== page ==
Why Sleep Is So Important
Sleep is often thought of as a passive activity and a time of rest, but during sleep, your brain is very active. Getting quality sleep is vital for brain health, metabolism, and even cardiovascular health.
Sleeping at least 7 hours a night contributes to our sense of well-being and our ability to handle stress, and it improves our memory. Sleep allows our brain to recharge and reboot, and it is crucial for the secretion of many metabolic hormones, which affect the function of a variety of organs and systems.
Interestingly, there is a strong correlation between disordered sleep and obesity. Our bodies secrete stress hormones when we don’t sleep well, and these add to insulin resistance, which is the main cause of type 2 diabetes and obesity.
If you sleep poorly or have difficulty staying or getting to sleep, what should you do? First, sleep hygiene is critical to quality sleep: Your bedroom needs to be cool and dark, without a television or phone nearby. Reading before bedtime often helps, but avoid using tablets or phones.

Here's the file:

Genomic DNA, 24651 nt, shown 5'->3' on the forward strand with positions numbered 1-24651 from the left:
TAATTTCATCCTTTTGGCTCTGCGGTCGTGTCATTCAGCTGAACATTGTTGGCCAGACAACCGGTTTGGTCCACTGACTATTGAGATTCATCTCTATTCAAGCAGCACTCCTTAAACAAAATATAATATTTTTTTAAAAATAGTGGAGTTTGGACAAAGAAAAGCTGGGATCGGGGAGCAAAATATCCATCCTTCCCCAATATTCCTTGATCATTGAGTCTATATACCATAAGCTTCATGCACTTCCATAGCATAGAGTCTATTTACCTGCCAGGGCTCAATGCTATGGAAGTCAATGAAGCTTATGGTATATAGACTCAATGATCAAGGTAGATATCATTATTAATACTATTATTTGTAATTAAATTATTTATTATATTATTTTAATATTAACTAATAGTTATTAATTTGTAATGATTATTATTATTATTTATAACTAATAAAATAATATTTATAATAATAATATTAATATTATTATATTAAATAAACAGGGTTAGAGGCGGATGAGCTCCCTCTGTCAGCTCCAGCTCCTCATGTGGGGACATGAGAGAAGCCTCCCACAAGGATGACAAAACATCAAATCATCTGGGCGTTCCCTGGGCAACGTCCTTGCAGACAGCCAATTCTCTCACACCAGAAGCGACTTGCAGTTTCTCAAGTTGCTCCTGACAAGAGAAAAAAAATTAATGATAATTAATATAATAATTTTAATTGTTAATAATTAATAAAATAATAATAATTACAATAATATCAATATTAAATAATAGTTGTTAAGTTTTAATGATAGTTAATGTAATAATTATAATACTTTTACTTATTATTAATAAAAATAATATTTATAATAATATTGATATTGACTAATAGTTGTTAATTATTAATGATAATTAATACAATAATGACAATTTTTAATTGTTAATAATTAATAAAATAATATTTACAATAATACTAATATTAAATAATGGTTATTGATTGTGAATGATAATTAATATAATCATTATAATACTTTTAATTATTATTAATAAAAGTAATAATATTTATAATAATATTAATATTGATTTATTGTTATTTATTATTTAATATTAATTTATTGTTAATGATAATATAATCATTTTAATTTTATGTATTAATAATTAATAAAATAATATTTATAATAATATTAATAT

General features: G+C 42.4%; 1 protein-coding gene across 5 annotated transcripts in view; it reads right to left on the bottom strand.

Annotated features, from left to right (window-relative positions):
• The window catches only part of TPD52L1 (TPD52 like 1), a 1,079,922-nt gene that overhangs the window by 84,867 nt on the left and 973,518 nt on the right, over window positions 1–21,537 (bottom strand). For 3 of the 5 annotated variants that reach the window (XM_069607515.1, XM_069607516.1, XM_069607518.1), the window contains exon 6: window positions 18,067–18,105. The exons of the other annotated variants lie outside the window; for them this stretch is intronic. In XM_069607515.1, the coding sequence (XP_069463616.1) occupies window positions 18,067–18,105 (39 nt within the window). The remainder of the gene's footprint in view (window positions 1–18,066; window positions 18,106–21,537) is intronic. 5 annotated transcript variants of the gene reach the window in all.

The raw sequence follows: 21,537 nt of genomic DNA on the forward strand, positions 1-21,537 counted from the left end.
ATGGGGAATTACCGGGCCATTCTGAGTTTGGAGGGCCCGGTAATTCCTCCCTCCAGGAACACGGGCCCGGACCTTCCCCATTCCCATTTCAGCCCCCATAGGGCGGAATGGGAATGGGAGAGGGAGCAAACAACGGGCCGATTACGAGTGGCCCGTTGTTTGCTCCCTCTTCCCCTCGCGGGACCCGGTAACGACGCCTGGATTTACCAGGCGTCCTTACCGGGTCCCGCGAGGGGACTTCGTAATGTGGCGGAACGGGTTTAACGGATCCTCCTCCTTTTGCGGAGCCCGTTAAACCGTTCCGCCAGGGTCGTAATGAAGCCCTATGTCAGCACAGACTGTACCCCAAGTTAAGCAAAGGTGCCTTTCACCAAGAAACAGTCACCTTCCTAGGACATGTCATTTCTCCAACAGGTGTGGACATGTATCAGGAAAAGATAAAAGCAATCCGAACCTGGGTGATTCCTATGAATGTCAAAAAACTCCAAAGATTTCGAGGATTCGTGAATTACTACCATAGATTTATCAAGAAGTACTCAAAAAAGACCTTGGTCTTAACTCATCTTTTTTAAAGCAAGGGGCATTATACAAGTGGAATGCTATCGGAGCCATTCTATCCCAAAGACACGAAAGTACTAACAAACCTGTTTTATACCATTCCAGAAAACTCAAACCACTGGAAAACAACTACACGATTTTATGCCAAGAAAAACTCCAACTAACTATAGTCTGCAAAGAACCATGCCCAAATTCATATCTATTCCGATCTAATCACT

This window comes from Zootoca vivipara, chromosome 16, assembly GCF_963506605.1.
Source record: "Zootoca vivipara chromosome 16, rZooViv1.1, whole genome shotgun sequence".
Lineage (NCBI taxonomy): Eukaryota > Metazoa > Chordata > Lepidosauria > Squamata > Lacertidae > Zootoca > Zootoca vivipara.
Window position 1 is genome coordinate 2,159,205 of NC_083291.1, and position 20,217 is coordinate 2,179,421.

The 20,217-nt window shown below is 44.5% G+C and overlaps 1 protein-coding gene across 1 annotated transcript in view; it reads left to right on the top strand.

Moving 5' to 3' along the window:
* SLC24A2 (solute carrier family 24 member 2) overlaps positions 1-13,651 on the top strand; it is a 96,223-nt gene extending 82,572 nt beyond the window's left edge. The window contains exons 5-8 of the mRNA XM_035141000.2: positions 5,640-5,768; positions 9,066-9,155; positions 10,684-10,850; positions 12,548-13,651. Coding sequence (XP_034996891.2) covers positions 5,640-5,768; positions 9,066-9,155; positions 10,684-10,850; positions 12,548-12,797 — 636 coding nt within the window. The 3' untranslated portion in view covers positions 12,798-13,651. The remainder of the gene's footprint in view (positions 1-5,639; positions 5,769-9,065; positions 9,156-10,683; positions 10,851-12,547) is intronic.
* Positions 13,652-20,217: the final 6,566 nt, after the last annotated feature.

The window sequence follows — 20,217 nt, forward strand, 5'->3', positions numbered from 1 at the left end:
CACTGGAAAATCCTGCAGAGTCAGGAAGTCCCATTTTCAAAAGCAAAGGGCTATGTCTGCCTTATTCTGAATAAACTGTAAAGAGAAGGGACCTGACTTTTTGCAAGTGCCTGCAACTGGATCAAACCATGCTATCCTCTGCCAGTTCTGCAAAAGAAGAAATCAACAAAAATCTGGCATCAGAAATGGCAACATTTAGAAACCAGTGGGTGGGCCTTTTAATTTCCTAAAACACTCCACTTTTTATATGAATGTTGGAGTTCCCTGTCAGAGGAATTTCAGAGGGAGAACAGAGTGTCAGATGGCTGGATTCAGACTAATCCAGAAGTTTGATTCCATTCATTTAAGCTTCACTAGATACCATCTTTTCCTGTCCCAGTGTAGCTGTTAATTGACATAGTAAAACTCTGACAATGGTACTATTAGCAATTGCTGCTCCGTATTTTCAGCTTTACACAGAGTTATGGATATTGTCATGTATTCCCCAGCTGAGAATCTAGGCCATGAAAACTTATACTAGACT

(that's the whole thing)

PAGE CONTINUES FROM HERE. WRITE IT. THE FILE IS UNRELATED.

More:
If you snore or wake repeatedly during the night, or your partner notices periods of apnea (where you stop breathing and/or you sound like you’re gasping for breath)), you should consult a sleep specialist (these are usually pulmonologists or neurologists) and have a sleep test. Often, the initial version of this test is done at home. You are given a device that you wear while asleep, and the device then goes to a health-care professional who reviews the data to see if it suggests a sleep disorder. If the results of a home test are inconclusive, you may need to stay overnight at a sleep center, where many functions (like heart rate, temperature, brain waves, blood oxygen level, and eye and muscle movements) will be monitored.
There are many disorders of sleep, including insomnia, which is the inability to fall asleep or stay asleep. If you’re diagnosed with a sleep disorder, your doctor can recommend treatments that can improve your sleep. A treatment plan often includes making changes in sleep habits.
So look at your sleep habits and patterns carefully, and if you’re having any symptoms of apnea or insomnia, make an appointment with a sleep specialist. Once you’re sleeping better, you may be surprised at how much better you feel.
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